You may have your mother’s eyes, or your father’s nose, as genetics plays a significant role in determining physical traits such as height and eye colour. But genes can also determine other things: diseases! Cystic fibrosis is an example of a disease that has a genetic basis, meaning that the conditions can be passed on to subsequent generations.

Genes are the information that our bodies hold, so our cells know how to react in certain environments. Imagine a construction worker: she obtains her information from the blueprint (i.e. genes), and from these instructions is able to build an object. Simple, right? Unfortunately not! Errors do occur, and the blueprint can contain mistakes. In the case of inherited retinal diseases, a group of conditions that affect the eyes, this can result in symptoms such as blurred eyesight, and eventually loss of central vision.

Research has indicated that the cause of at least five types of inherited retinal diseases stem from an erroneous gene known as BEST1: it contains information that builds channels to allow substances such as calcium ions to be transported in and out of the cells. Subsequently, this allows these cells to interact with the surrounding nerve cells. A faulty form of the BEST1 gene causes these cells in the eyes, namely the retinal pigment epithelium (RPE), to lose function, resulting in detachment of the RPE. Previously proven in mouse and canine models, the integrity of RPE is vital to the general health of the eye, as it maintains the correct environment for other nearby cells. Any detachment of the RPE, large or small, can impact the health of photoreceptors – the cells that are essential for detecting light. Thus the disease eventually leads to the loss of sight, and is currently untreatable.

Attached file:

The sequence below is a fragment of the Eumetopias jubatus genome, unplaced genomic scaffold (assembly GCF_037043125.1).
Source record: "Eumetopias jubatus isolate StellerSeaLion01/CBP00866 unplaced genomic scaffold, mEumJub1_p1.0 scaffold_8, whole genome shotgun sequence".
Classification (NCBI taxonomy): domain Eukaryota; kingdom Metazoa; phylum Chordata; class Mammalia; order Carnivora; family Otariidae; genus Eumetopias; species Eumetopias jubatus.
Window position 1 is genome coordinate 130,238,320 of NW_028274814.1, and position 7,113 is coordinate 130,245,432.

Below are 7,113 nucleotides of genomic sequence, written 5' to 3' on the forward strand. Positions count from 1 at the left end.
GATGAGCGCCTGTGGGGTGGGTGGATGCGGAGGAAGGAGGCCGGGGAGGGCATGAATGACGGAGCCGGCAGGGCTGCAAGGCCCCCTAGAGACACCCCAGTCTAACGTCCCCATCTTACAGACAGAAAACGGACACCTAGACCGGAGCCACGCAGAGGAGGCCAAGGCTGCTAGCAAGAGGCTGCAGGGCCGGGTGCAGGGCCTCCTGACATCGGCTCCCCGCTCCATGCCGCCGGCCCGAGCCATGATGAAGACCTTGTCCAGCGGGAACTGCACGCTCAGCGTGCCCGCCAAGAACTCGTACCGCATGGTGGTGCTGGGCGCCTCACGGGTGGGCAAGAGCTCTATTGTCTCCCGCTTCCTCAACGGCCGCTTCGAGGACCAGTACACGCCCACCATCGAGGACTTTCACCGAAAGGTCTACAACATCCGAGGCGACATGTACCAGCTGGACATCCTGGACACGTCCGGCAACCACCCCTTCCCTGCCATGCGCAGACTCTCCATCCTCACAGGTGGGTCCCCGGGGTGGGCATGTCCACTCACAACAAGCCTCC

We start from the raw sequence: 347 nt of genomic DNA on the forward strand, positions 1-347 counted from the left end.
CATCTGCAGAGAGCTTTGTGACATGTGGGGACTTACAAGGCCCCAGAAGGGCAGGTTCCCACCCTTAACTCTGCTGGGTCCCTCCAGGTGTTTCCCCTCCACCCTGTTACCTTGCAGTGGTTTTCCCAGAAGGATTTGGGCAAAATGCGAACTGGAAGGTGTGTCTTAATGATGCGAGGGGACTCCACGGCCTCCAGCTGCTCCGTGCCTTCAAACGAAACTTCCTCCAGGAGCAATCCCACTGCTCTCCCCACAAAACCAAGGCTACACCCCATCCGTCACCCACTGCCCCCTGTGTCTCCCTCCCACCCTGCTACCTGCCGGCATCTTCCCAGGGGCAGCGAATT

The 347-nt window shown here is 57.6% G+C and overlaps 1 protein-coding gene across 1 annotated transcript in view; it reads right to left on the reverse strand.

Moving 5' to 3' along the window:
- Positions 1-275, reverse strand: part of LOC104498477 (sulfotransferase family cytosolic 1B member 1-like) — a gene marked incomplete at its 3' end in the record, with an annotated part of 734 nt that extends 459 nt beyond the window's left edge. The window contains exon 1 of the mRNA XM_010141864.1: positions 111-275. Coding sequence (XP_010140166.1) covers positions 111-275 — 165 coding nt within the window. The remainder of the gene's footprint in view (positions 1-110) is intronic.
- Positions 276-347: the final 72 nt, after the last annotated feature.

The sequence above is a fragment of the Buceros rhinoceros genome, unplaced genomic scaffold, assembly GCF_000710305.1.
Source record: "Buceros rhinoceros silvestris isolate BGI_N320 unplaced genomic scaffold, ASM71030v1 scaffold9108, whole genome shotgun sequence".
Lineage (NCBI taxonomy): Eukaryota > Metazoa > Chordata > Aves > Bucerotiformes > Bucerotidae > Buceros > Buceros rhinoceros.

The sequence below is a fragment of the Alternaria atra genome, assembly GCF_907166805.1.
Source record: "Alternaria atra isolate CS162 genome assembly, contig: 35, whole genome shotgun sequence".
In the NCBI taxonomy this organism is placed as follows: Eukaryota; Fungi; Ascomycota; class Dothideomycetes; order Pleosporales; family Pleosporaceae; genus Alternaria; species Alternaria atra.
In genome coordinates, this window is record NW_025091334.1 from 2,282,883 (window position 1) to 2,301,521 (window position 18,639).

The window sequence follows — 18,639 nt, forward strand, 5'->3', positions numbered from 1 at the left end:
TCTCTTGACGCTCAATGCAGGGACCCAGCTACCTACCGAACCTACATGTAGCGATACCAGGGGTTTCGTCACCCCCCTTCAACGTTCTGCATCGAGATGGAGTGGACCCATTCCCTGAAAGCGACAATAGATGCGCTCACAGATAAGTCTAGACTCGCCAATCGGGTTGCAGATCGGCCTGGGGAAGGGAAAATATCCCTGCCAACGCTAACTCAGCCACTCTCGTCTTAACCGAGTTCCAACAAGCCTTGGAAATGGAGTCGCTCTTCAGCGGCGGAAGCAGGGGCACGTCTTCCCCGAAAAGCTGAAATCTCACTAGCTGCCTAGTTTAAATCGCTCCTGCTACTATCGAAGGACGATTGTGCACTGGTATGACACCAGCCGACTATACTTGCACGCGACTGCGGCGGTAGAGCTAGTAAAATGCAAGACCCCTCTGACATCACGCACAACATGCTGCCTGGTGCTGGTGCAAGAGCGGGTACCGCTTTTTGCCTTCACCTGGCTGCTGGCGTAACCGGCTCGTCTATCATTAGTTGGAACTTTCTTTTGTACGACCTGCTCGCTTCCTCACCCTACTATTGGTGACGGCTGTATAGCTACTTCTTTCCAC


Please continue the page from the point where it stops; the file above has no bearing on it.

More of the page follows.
“To correct the error, scientists have been trying to utilise viruses as carriers”

To correct this error in the genes, scientists have tried to utilise viruses as carriers to transport the healthy copy of the gene into the targeted cell. While some may fear the use of viruses – as they are notorious for being infectious and deadly – broadly speaking, virus carriers often have their virulence removed, meaning they would not be able to cause any harm once modified. This idea of transferring the healthy copy of the gene into a person is called gene therapy.

Recently, a group from the University of Pennsylvania, led by Karina E. Guziewicz, has developed a treatment of this type, targeting these genetic forms of macular degeneration in a canine model. In the model, the scientists have identified the molecular mechanisms at which the disease is causing issues and verified the identity of the gene that needs to transported back to the patient to reverse the mistake. The researchers used adenoviruses (AAV2) to augment the BEST1 gene in one eye, leaving the other eye untreated for comparison. The virus that contained the healthy gene was injected into the sub-retinal region of the eye with micro or macro-detachments.

Results indicated that the host’s immune system did not react to the virus, suggesting the safety of such a treatment, since adverse immune responses can lead to failure of the therapy or result in harmful effects on the host. In addition, researchers found the delivery of the healthy BEST1 gene is well located, suggesting the viruses are specific to the intended target. Using non-invasive scanning techniques, the researchers also noticed the lesions in the treated eyes were resolved, showing the restoration of the retinal structure. As mentioned, the structure of the eye is essential for maintaining normal vision, therefore this clearly is a step forward in curing inherited retinal diseases!

While dog models closely resemble humans, future research in this field should use human models with RPE cells to further prove the safety and efficacy of this gene therapy. Furthermore, the group discovered that light stimulation can worsen the detachment of the RPE. Since this was not observed in human patients previously, more work is needed to establish whether this phenomenon occurs in humans too.